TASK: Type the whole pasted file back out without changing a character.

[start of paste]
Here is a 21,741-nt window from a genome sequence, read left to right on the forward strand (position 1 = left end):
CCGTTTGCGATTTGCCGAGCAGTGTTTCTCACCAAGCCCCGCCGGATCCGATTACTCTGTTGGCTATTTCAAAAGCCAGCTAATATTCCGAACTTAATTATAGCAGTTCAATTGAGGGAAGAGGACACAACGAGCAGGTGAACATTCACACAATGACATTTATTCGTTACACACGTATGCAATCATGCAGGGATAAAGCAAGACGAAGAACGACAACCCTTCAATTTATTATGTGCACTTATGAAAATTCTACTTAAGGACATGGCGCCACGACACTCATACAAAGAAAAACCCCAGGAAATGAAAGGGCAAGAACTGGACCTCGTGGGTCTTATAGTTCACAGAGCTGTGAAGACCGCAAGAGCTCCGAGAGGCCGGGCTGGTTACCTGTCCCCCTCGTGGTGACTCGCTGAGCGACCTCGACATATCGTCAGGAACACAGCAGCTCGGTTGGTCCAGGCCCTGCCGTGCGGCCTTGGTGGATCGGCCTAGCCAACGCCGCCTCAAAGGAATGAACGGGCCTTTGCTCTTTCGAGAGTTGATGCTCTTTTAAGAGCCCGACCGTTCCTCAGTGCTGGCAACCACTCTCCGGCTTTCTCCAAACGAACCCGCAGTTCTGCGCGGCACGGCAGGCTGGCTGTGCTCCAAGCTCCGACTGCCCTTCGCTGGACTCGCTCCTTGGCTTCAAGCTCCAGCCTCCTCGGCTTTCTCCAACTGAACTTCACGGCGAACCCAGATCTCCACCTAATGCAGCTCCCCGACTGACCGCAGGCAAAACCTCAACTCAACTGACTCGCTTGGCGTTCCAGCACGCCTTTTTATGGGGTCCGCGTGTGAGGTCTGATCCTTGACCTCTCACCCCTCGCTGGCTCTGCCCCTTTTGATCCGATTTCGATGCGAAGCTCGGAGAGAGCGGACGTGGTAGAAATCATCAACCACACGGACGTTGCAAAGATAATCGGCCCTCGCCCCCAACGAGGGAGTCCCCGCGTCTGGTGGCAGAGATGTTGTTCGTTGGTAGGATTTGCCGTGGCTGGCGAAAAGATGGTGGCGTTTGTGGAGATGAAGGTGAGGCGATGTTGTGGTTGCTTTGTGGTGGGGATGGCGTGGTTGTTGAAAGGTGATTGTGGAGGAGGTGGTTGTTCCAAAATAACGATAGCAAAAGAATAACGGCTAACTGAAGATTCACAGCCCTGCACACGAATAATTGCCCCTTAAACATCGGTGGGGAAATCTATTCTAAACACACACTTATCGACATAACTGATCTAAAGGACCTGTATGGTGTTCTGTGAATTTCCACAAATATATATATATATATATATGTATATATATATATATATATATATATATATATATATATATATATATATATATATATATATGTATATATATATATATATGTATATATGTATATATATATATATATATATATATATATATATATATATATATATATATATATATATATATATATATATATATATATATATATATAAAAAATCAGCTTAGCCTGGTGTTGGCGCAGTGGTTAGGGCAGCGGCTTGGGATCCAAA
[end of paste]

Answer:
Here is a 21,741-nt window from a genome sequence, read left to right on the forward strand (position 1 = left end):
CCGTTTGCGATTTGCCGAGCAGTGTTTCTCACCAAGCCCCGCCGGATCCGATTACTCTGTTGGCTATTTCAAAAGCCAGCTAATATTCCGAACTTAATTATAGCAGTTCAATTGAGGGAAGAGGACACAACGAGCAGGTGAACATTCACACAATGACATTTATTCGTTACACACGTATGCAATCATGCAGGGATAAAGCAAGACGAAGAACGACAACCCTTCAATTTATTATGTGCACTTATGAAAATTCTACTTAAGGACATGGCGCCACGACACTCATACAAAGAAAAACCCCAGGAAATGAAAGGGCAAGAACTGGACCTCGTGGGTCTTATAGTTCACAGAGCTGTGAAGACCGCAAGAGCTCCGAGAGGCCGGGCTGGTTACCTGTCCCCCTCGTGGTGACTCGCTGAGCGACCTCGACATATCGTCAGGAACACAGCAGCTCGGTTGGTCCAGGCCCTGCCGTGCGGCCTTGGTGGATCGGCCTAGCCAACGCCGCCTCAAAGGAATGAACGGGCCTTTGCTCTTTCGAGAGTTGATGCTCTTTTAAGAGCCCGACCGTTCCTCAGTGCTGGCAACCACTCTCCGGCTTTCTCCAAACGAACCCGCAGTTCTGCGCGGCACGGCAGGCTGGCTGTGCTCCAAGCTCCGACTGCCCTTCGCTGGACTCGCTCCTTGGCTTCAAGCTCCAGCCTCCTCGGCTTTCTCCAACTGAACTTCACGGCGAACCCAGATCTCCACCTAATGCAGCTCCCCGACTGACCGCAGGCAAAACCTCAACTCAACTGACTCGCTTGGCGTTCCAGCACGCCTTTTTATGGGGTCCGCGTGTGAGGTCTGATCCTTGACCTCTCACCCCTCGCTGGCTCTGCCCCTTTTGATCCGATTTCGATGCGAAGCTCGGAGAGAGCGGACGTGGTAGAAATCATCAACCACACGGACGTTGCAAAGATAATCGGCCCTCGCCCCCAACGAGGGAGTCCCCGCGTCTGGTGGCAGAGATGTTGTTCGTTGGTAGGATTTGCCGTGGCTGGCGAAAAGATGGTGGCGTTTGTGGAGATGAAGGTGAGGCGATGTTGTGGTTGCTTTGTGGTGGGGATGGCGTGGTTGTTGAAAGGTGATTGTGGAGGAGGTGGTTGTTCCAAAATAACGATAGCAAAAGAATAACGGCTAACTGAAGATTCACAGCCCTGCACACGAATAATTGCCCCTTAAACATCGGTGGGGAAATCTATTCTAAACACACACTTATCGACATAACTGATCTAAAGGACCTGTATGGTGTTCTGTGAATTTCCACAAATATATATATATATATATATGTATATATATATATATATATATATATATATATATATATATATATATATATATATATATATGTATATATATATATATATGTATATATGTATATATATATATATATATATATATATATATATATATATATATATATATATATATATATATATATATATATATATATATATATATAAAAAATCAGCTTAGCCTGGTGTTGGCGCAGTGGTTAGGGCAGCGGCTTGGGATCCAAA